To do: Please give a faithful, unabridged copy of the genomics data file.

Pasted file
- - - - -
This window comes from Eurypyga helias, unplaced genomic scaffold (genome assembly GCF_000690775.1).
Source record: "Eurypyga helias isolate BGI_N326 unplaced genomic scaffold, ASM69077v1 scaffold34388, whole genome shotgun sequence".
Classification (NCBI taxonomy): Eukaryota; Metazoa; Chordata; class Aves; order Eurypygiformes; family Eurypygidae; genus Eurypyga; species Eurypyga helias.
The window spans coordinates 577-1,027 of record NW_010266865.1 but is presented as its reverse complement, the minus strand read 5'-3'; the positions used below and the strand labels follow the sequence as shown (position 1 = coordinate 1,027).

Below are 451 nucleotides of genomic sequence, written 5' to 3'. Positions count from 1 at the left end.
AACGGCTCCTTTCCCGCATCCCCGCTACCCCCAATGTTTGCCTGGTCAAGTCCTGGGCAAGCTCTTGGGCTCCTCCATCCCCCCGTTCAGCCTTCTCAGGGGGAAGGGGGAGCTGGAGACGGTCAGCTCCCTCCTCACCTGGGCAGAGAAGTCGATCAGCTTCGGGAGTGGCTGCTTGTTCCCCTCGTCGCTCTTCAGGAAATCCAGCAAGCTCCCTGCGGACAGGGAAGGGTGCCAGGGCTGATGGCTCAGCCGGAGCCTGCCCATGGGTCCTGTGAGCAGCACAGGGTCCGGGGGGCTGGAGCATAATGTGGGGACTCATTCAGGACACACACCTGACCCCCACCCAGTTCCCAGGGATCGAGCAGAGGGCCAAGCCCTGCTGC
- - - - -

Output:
This window comes from Eurypyga helias, unplaced genomic scaffold (genome assembly GCF_000690775.1).
Source record: "Eurypyga helias isolate BGI_N326 unplaced genomic scaffold, ASM69077v1 scaffold34388, whole genome shotgun sequence".
Classification (NCBI taxonomy): Eukaryota; Metazoa; Chordata; class Aves; order Eurypygiformes; family Eurypygidae; genus Eurypyga; species Eurypyga helias.
The window spans coordinates 577-1,027 of record NW_010266865.1 but is presented as its reverse complement, the minus strand read 5'-3'; the positions used below and the strand labels follow the sequence as shown (position 1 = coordinate 1,027).

Below are 451 nucleotides of genomic sequence, written 5' to 3'. Positions count from 1 at the left end.
AACGGCTCCTTTCCCGCATCCCCGCTACCCCCAATGTTTGCCTGGTCAAGTCCTGGGCAAGCTCTTGGGCTCCTCCATCCCCCCGTTCAGCCTTCTCAGGGGGAAGGGGGAGCTGGAGACGGTCAGCTCCCTCCTCACCTGGGCAGAGAAGTCGATCAGCTTCGGGAGTGGCTGCTTGTTCCCCTCGTCGCTCTTCAGGAAATCCAGCAAGCTCCCTGCGGACAGGGAAGGGTGCCAGGGCTGATGGCTCAGCCGGAGCCTGCCCATGGGTCCTGTGAGCAGCACAGGGTCCGGGGGGCTGGAGCATAATGTGGGGACTCATTCAGGACACACACCTGACCCCCACCCAGTTCCCAGGGATCGAGCAGAGGGCCAAGCCCTGCTGC